Red Bull / RB relationship “100% within regulations”, insists Mekies

Red Bull / RB relationship "100% within regulations", insists Mekies


RB boss, Laurent Mekies has dismissed growing concern at the relationship between his team and ‘big sister’ Red Bull.

While McLaren’s Zak Brown has been the most vocal critic of the relationship, Mercedes and Ferrari have also voiced concern at what they see as the ability to circumvent aspects of the budget cap whilst also allowing the ‘junior’ team to develop components as its ‘sibling’ looks ahead to the following season.

With (as was) AlphaTauri using a rear suspension modelled on that of the RB19 in the final stages of last season, thereby allowing the Faenza-based outfit to finish eighth in the standings, there were fears that this year’s car would be a carbon copy of the Austrian team’s title winning car, whereas it is mainly the front suspension that has been carried over.

However, as the criticism continues, Mekies responded.

“I think first, there is a clear set of regulations today, and we operate 100% within that set of regulations, and we take every single extra precaution with the FIA to make sure they have zero doubt about how much we operate in within these regulations,” he said.

“And I invite anyone, if they have any doubt on sporting, technical, financial regulations do we comply with them? They can go to the FIA and ask them to further investigate,” he added.

“So would we show this is a state of play in term of how clear the regulations are today? I’m not saying that they are right or wrong, but certainly I’m saying here that we are operating in a black-and-white manner within this regulations.”

Asked about engineers, such as Guillaume Cattelani leaving Red Bull to join his team, Mekies said: “Unlike what you may have heard, the regulations are clear also for that. You cannot use personal movement to go around the regulations of the IP of the technical parts, you cannot do that.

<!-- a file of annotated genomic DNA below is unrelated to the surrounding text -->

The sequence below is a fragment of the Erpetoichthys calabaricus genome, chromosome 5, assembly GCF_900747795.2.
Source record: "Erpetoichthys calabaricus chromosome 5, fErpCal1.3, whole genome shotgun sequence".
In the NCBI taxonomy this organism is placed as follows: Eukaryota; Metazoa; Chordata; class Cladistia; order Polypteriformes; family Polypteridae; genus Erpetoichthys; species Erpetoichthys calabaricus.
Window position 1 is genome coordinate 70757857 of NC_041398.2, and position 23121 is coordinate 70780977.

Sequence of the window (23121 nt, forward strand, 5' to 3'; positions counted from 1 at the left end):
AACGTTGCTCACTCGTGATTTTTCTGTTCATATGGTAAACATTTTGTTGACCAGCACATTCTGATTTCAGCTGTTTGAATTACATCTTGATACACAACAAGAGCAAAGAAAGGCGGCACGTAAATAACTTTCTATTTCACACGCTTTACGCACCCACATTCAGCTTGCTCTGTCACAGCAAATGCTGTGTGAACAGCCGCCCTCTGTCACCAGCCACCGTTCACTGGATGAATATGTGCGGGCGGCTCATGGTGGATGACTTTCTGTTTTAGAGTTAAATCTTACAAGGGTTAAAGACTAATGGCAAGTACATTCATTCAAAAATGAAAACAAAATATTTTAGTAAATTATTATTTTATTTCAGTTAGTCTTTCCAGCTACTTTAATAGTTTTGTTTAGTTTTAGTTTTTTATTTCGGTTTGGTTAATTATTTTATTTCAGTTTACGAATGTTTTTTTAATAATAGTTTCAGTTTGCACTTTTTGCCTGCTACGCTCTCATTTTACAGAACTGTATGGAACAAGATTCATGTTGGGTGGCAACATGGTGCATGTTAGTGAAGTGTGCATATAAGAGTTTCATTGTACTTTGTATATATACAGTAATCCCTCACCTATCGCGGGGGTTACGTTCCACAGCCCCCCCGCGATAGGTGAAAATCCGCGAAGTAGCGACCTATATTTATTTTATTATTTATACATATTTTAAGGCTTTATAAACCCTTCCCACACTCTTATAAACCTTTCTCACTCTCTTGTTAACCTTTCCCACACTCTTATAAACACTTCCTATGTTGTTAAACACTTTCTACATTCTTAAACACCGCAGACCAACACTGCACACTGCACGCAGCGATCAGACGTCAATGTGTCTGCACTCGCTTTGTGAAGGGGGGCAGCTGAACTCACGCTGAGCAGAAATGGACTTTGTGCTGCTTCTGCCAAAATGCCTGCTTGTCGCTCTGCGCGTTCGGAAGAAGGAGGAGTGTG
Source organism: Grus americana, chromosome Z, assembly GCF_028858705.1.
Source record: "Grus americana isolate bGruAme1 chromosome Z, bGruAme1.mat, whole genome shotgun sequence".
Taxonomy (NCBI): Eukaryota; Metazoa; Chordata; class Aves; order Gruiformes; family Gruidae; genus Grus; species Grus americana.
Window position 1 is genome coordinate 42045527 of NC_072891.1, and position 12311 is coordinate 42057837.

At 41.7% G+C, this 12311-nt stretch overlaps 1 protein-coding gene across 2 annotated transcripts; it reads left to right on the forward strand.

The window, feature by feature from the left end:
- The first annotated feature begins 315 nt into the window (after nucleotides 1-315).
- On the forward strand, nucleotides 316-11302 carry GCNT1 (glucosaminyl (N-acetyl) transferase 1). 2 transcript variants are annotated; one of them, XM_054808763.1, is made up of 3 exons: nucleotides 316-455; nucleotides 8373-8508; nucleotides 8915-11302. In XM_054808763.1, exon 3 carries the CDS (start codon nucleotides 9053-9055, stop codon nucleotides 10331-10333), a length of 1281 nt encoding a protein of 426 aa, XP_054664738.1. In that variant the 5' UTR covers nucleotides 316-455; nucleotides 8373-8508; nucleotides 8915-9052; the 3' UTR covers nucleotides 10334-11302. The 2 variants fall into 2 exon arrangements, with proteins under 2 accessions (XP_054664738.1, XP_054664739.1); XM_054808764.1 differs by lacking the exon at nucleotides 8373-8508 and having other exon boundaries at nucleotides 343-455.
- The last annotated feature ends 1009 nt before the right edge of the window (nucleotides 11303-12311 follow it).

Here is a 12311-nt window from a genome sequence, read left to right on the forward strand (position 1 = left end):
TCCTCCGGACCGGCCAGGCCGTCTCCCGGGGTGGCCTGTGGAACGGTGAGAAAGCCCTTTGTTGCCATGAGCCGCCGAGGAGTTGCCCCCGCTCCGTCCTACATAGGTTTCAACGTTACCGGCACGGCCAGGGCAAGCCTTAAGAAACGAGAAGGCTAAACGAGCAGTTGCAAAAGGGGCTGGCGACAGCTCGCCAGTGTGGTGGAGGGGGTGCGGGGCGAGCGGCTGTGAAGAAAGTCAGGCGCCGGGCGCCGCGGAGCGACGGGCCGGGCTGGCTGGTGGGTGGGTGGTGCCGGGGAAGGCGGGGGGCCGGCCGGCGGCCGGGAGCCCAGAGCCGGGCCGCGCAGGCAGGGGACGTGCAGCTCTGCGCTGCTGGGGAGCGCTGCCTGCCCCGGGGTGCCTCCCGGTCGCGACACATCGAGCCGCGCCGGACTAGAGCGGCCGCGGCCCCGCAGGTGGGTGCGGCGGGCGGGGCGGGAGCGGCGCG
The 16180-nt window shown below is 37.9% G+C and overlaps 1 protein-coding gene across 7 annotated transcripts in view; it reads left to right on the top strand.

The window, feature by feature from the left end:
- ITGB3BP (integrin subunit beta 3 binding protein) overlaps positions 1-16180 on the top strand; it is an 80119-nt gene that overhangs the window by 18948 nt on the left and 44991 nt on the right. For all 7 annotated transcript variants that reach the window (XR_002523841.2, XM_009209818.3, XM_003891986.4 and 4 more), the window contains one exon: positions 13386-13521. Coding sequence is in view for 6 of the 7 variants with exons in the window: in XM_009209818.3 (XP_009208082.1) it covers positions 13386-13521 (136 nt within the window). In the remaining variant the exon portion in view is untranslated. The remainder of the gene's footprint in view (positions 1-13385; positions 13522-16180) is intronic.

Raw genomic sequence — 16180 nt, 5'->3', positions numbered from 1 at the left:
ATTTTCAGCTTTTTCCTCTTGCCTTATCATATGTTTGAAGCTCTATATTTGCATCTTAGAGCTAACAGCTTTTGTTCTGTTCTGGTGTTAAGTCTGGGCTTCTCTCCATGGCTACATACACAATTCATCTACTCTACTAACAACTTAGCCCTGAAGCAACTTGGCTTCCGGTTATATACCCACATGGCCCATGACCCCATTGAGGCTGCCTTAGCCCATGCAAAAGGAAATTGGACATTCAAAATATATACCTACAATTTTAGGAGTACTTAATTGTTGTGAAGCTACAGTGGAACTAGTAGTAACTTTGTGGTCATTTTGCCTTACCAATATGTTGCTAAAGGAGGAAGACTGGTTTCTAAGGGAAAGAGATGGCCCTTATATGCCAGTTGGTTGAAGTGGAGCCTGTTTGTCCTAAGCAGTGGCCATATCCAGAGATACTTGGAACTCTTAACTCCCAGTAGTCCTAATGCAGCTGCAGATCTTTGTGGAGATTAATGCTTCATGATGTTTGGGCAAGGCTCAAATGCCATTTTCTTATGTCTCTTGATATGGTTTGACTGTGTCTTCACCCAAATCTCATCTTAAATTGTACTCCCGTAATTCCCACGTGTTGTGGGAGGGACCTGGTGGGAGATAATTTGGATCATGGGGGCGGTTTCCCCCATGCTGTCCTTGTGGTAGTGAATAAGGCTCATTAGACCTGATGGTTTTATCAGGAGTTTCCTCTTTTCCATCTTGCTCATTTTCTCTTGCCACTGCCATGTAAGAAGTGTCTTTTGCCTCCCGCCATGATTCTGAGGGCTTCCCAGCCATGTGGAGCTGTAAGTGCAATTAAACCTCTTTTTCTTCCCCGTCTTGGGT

“So how is that practically applied in a fairly simple way? When we hired somebody from Red Bull in that case, we go to the FIA, we say, ‘look, we are planning to hire that person’, you guys need to define what you feel the reasonable garden leave is for that person, and we stick to it.

“In the other direction, I think it never happened that one of our guys went back or if he did it, we will have to follow the same process.

“So ironically I can agree with Fred (Vasseur) to get one of his (Ferrari) guys probably the next morning if we find an agreement, probably we won’t find an agreement, but we could. We cannot do that with Red Bull because we are over-respecting the regulations and making sure that the FIA is on board on every single one of these calls.”

While Brown has argued that the budget cap eliminates the need for one entity to own two teams, Mekies insists that moving forward stronger ties to its sibling will allow RB to operate more independently.

“As the regulations fit for the sport well… these regulations today, they mean for us that we are an independent team, that all the development we are doing to make the team stronger tomorrow with that set of regulations is to make the team more independent,” he said. “So we are growing the team, we are growing our infrastructures, we are growing our facilities in order to be more and more independent tomorrow because that’s the way we go faster.

“We are here to compete with the nine other teams,” he insisted. “Let them be owned by the same shareholders or not, we will compete as high as our competitiveness will allow us to do so.

“Are the regulations fit for purpose? Again, we said many times why we can today share some components. We can share components in order to avoid to have too much of a spread between the guys at the top and the top and the bottom two, three, four teams. And we share some components in order to make sure that we have a more sustainable business models for the guys that are at the bottom.

“As Zak said, for those who are at the bottom, it is a very different equations in terms of balancing the accounting. If they will change tomorrow, if we think that we don’t want any more close racing, that it’s okay to have a more spread field. And if we think that the business is so good, as to ask every single team to be bigger tomorrow, because today we are already between 500 and 600 people in Faenza.

“So if we want to say, look, we think Formula One teams should be even bigger because they should do everything, suspensions, gearbox, PU, that’s the decision that will be at a Concorde Agreement level. It feels strange to be that optimistic about the economics of the years to come.”


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